We represent the widow of a railroad worker who sued her husband’s employers under the Federal Employers’ Liability Act (FELA) which permits an injured worker to bring a lawsuit directly against his employers. The FELA applies to railroad workers, who do not have recourse to the State’s workers’ compensation insurance system.
Our client’s husband died of lung cancer at the age of 61. Originally, the lawsuit proceeded on the theory that the cancer resulted from occupational exposure to asbestos-containing products encountered in the course of the decedent’s work as a brakeman, switchman, conductor or fireman. As the investigation unfolded, it was ascertained that the plaintiff’s husband suffered significant exposure to diesel engine exhaust. It was learned that the railroad industry had known for decades that diesel exhaust was harmful when inhaled. In fact, in 1955, the Association of American Railroads was already well aware not only of the potential danger from exposure to diesel locomotive exhaust but also that the FELA was sufficiently broad to allow lawsuits against the railroads for disease resulting from diesel exposure.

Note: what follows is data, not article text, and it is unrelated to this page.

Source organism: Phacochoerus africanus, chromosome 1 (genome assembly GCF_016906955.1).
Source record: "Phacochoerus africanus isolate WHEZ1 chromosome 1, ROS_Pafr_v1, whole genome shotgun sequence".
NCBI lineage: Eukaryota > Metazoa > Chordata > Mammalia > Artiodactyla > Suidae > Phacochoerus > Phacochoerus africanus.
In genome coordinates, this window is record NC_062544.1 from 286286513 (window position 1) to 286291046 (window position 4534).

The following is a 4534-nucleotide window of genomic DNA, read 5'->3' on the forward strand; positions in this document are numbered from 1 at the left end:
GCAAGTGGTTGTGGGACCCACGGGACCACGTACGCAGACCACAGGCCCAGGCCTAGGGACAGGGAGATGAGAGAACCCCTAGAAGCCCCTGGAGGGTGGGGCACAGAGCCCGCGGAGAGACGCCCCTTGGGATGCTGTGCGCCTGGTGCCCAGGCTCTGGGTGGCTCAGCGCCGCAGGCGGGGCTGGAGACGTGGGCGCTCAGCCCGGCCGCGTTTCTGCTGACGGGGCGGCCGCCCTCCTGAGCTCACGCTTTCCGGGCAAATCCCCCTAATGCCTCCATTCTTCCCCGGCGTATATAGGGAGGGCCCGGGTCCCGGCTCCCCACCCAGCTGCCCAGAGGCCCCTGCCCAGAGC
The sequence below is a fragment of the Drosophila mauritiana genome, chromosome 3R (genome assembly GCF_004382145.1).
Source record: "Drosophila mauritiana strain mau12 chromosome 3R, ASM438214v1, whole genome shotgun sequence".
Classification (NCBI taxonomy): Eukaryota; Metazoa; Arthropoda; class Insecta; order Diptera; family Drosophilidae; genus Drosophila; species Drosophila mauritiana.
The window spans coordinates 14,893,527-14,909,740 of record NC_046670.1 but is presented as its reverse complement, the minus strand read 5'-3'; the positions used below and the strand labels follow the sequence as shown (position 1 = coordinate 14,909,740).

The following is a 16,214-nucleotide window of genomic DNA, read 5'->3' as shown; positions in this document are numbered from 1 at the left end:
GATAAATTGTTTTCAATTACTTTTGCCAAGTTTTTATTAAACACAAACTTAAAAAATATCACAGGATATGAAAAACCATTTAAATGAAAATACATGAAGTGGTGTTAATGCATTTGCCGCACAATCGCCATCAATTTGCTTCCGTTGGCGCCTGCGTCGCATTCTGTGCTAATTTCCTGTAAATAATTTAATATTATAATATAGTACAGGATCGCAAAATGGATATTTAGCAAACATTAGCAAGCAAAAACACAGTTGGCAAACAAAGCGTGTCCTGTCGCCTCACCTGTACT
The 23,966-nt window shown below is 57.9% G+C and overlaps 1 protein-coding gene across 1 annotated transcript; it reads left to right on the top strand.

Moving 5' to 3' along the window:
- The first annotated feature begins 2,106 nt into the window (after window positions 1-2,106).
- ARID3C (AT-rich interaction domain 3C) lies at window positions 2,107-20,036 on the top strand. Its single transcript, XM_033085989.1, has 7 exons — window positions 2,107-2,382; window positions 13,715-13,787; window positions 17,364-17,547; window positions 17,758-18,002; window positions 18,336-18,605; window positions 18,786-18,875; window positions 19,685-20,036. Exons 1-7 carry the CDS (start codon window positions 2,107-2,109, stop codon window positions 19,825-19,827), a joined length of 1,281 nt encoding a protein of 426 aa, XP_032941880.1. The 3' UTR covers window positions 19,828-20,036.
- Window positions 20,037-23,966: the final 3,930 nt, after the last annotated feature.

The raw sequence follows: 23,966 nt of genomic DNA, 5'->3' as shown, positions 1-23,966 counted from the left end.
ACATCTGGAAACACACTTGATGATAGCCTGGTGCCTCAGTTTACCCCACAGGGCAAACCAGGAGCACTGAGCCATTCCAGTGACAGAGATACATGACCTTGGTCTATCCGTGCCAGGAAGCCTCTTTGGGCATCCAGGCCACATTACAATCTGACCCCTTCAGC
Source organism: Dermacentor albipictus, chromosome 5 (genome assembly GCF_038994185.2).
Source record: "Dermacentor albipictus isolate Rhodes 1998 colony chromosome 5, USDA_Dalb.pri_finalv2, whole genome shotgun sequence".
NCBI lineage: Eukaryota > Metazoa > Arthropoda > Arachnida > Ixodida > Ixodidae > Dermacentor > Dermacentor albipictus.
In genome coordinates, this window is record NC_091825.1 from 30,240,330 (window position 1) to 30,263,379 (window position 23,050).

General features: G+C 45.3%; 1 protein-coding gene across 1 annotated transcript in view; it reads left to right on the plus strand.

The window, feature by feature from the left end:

In 1946, most locomotives in service in the United States were still powered by steam boilers, but, by 1959, already 95% of the locomotives in service were diesel powered. In recent years scientists and doctors studying the effects of diesel exhaust exposure have concluded that lung cancer is causally related to diesel exhaust.
The use of diesel powered engines is not, of course, confined to the railroad industry. It is very likely that anyone spending considerable time in a confined or enclosed area such as a truck terminal contaminated by diesel exhaust may eventually experience ill health effects as a result.At this time a decision is awaited from the judge presiding over this case whether the plaintiff will be allowed to amend her lawsuit to add the allegations of diesel fume exposure. Assuming that the Court grants us this permission to amend the lawsuit, the case will move toward trial on both the asbestos and diesel fume exposure theories.
We are aware of this growing modern threat and welcome your inquiries.